All football fans want for Christmas is a right decision. 2018 could be considered the start of an English refolution. The Football Association is trialing the use of a video assistant referees (VARs), an advancement that has long been part of almost all other professional sports. Considering the importance of just a few premier league points to Champions league qualification or relegation it seems surprising that the lack of technological help has been accepted so long. Passivity and conservatism in critical places may be to blame, but there are other factors to consider; Why have correct decisions become more critical? Why is it not possible for correct decisions to be made consistently? Will technology improve the consistency or accuracy of decisions? What are the arguments against its use?
Why have correct decisions become more critical?
Football began as an amateur sport when the focus was pursuit of sport for its own sake, but gradually the evolution to business has occurred. The growth of football, in particular the premier league, as a business entity has been marked over the last 25 years. The incomes and costs associated have risen dramatically. Promotion and therefore relegation from the league is often stated to be worth in the region of £100 million. Relegation has great ramifications and is often decided by very few points making one games result influential. For example the current gap between 10th place and 18th place in the Premier League is just 5 points. If a refereeing decision made in one game, for example a late penalty or early red card, makes a clear 2-3 point swing in the result it is arguable that one decision could now be worth £100 million. The same decision 100 or so years ago could have led to one team losing some pride or glory. Whilst it is appreciated that football players and managers are highly paid, performance over a season, or even much less in the modern era, can lead to the loss of jobs and the upheaval of families. Many contracts are signed depending on relegation or the avoidance of it. The kind of manager instability seen today was not a factor 30-40 years ago. All this makes decision making critical. Statistics on the correctness of decisions from referees are a new phenomenon, so it is hard to say if the quality is better now. But naturally questionable decisions are made.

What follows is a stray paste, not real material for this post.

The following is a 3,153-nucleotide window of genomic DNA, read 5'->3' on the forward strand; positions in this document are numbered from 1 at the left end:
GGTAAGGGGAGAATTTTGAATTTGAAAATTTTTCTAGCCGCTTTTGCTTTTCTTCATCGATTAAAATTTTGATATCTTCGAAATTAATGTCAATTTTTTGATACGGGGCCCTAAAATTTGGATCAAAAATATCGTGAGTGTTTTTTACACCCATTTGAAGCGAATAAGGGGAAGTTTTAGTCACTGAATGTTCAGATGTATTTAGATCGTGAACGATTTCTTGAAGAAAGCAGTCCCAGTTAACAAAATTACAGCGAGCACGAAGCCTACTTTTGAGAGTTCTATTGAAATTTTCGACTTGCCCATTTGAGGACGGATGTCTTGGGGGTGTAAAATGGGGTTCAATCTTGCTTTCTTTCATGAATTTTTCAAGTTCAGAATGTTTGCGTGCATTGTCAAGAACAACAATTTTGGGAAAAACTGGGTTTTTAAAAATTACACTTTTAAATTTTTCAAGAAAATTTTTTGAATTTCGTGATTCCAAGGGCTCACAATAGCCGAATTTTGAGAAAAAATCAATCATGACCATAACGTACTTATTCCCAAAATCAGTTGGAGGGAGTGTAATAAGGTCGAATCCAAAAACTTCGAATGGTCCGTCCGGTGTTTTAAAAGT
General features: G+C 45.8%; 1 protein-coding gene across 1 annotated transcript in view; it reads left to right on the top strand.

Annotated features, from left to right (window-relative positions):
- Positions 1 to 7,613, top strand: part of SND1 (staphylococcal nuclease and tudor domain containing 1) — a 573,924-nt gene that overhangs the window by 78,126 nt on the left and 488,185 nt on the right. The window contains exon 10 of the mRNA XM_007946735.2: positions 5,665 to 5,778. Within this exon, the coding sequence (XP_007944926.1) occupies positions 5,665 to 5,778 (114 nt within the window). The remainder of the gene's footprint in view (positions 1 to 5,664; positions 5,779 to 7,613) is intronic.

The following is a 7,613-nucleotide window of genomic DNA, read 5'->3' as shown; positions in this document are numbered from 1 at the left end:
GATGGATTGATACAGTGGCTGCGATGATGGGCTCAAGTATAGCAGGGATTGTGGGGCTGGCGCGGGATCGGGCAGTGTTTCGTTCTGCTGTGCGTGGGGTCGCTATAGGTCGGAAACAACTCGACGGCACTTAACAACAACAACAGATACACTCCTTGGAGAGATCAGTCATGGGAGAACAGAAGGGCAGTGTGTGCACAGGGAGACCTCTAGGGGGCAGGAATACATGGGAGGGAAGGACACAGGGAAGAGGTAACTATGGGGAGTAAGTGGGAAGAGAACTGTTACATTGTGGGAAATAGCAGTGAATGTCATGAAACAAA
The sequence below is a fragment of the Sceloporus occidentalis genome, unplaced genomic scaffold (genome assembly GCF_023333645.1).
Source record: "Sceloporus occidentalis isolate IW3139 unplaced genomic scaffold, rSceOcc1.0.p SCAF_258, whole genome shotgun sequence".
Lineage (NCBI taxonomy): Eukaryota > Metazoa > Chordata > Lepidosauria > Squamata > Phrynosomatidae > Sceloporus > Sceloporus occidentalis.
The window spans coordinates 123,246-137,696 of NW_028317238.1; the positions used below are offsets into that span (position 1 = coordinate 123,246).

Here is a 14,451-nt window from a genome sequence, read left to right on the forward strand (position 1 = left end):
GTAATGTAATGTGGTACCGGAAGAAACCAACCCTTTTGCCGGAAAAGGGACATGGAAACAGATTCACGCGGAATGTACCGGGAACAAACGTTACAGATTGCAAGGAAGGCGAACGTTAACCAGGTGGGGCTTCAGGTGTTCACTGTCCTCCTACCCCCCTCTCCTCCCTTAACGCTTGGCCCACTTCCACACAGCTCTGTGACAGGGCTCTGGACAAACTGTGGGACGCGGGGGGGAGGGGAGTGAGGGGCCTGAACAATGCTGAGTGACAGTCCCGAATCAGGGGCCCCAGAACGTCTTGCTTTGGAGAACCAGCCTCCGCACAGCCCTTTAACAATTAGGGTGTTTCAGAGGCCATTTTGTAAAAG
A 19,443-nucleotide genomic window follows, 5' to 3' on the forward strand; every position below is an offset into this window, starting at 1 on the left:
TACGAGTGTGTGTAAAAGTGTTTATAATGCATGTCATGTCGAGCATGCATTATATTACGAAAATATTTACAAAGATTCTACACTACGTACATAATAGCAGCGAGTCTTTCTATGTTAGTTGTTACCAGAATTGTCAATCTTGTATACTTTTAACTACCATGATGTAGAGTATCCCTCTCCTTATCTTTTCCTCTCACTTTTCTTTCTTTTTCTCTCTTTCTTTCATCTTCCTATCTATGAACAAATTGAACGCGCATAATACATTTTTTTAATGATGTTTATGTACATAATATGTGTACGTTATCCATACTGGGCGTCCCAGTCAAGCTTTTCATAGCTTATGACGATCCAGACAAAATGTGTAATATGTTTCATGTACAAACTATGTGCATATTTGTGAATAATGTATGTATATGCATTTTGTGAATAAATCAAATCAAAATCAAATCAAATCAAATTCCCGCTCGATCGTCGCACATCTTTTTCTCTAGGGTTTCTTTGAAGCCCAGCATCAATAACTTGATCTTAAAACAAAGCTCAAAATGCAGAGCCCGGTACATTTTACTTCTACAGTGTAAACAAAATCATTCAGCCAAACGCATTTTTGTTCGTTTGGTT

Why can’t the right decisions be made?
This is clearly a complicated question, with many contributing factors. A critical factor may be it is impossible for the old refereeing structure to make effective decisions in today’s games- can one referee and two assistants cover the pitch with a game played at increasingly high pace? Naturally experience is important to referees, but increasing age may mean physiological ability lags considerably behind the players. Referees’ speed and agility inhibit them from keeping up with the game. The modern day light weight balls and high player conditioning make passes of more than 40m the norm, a quick change of possession and a long pass inevitably leaves the officiating team out of position. Naturally VAR could aid decisions here. Another factor which may well influence officials is external pressure. Despite referees’ assurance of neutrality they are humans capable of unknown cognitive biases. The intensity of decision making “in the heat of the moment” is surely compounded by 40-70,000 people’s eyes and reactions. Currently managers, players and fans have the luxury of reviewing crucial decisions and questioning/berating the referee after the game. Whether these factors will be reduced for a video referee is debatable, but they will at least have the luxury of a little more thinking time. All involved would have reduced ground to question the decision making if it has already been subject to extra scrutiny. These factors point to a likely improved decision making environment- but will more correct decisions be made?